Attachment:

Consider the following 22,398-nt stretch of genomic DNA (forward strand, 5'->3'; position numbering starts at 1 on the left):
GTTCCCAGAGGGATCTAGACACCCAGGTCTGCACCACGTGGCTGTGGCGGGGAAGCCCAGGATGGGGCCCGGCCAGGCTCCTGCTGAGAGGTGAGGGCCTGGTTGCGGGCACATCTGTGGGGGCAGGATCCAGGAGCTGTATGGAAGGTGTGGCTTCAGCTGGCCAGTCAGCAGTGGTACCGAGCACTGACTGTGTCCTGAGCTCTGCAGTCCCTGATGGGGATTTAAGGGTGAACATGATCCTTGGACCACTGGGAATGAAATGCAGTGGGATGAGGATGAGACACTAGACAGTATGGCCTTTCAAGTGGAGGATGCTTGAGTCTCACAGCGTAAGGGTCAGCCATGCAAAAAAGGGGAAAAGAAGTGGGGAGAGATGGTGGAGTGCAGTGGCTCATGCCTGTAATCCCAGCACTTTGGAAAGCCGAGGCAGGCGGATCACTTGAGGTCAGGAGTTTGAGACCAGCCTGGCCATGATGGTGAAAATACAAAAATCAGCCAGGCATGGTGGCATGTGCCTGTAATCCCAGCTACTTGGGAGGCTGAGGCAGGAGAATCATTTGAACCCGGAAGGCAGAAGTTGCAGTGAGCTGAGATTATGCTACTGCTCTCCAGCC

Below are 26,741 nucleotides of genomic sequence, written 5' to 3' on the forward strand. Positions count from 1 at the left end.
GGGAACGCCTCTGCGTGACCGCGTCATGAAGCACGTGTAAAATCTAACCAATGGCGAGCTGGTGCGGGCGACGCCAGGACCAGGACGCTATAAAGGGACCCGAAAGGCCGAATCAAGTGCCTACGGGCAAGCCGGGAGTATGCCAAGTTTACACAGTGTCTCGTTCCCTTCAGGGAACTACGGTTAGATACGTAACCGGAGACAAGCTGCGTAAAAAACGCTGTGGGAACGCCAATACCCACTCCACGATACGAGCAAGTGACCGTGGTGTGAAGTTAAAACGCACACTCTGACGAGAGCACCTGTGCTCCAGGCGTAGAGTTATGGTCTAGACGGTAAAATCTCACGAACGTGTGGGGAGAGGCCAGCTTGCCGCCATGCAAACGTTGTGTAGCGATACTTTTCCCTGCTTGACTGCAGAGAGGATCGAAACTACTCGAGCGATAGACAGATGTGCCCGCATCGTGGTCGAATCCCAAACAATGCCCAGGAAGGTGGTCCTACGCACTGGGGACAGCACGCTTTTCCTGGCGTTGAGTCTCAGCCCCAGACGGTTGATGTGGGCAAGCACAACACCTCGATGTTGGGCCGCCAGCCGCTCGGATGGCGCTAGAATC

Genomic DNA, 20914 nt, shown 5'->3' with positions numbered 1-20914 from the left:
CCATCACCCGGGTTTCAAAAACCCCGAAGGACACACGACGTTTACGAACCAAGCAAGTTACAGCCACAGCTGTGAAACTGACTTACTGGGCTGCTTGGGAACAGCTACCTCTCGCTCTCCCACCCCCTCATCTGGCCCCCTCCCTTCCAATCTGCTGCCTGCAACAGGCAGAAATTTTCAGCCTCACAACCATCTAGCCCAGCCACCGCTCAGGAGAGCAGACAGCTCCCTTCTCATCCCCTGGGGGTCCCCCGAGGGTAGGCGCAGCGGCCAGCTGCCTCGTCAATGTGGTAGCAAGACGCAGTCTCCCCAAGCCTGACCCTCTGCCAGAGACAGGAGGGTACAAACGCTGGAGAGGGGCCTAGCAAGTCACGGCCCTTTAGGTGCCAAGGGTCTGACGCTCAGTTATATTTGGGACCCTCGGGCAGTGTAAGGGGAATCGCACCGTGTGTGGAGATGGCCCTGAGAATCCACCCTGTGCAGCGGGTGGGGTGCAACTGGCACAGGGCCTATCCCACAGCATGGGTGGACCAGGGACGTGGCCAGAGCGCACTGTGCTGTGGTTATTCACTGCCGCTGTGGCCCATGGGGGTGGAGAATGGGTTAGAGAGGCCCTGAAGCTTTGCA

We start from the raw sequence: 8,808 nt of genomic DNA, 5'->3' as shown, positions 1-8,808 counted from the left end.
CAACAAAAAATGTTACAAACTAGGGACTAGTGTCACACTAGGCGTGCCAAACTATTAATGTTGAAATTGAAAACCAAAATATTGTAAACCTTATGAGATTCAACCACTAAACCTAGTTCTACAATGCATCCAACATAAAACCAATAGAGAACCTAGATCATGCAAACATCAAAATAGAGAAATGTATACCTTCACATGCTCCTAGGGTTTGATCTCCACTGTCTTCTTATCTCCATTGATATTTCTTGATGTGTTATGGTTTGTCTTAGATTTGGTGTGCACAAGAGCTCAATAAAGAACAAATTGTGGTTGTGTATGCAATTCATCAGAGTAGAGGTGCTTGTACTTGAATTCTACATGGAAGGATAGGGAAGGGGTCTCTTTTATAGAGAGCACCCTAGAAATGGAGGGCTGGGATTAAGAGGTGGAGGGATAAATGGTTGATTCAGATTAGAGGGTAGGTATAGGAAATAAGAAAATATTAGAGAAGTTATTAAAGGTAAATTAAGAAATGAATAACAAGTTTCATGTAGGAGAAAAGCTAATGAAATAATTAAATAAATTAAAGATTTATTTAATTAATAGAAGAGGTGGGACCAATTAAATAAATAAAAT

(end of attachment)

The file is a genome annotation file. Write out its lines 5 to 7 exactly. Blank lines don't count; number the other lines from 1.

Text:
Genomic DNA, 20914 nt, shown 5'->3' with positions numbered 1-20914 from the left:
CCATCACCCGGGTTTCAAAAACCCCGAAGGACACACGACGTTTACGAACCAAGCAAGTTACAGCCACAGCTGTGAAACTGACTTACTGGGCTGCTTGGGAACAGCTACCTCTCGCTCTCCCACCCCCTCATCTGGCCCCCTCCCTTCCAATCTGCTGCCTGCAACAGGCAGAAATTTTCAGCCTCACAACCATCTAGCCCAGCCACCGCTCAGGAGAGCAGACAGCTCCCTTCTCATCCCCTGGGGGTCCCCCGAGGGTAGGCGCAGCGGCCAGCTGCCTCGTCAATGTGGTAGCAAGACGCAGTCTCCCCAAGCCTGACCCTCTGCCAGAGACAGGAGGGTACAAACGCTGGAGAGGGGCCTAGCAAGTCACGGCCCTTTAGGTGCCAAGGGTCTGACGCTCAGTTATATTTGGGACCCTCGGGCAGTGTAAGGGGAATCGCACCGTGTGTGGAGATGGCCCTGAGAATCCACCCTGTGCAGCGGGTGGGGTGCAACTGGCACAGGGCCTATCCCACAGCATGGGTGGACCAGGGACGTGGCCAGAGCGCACTGTGCTGTGGTTATTCACTGCCGCTGTGGCCCATGGGGGTGGAGAATGGGTTAGAGAGGCCCTGAAGCTTTGCA

We start from the raw sequence: 8,808 nt of genomic DNA, 5'->3' as shown, positions 1-8,808 counted from the left end.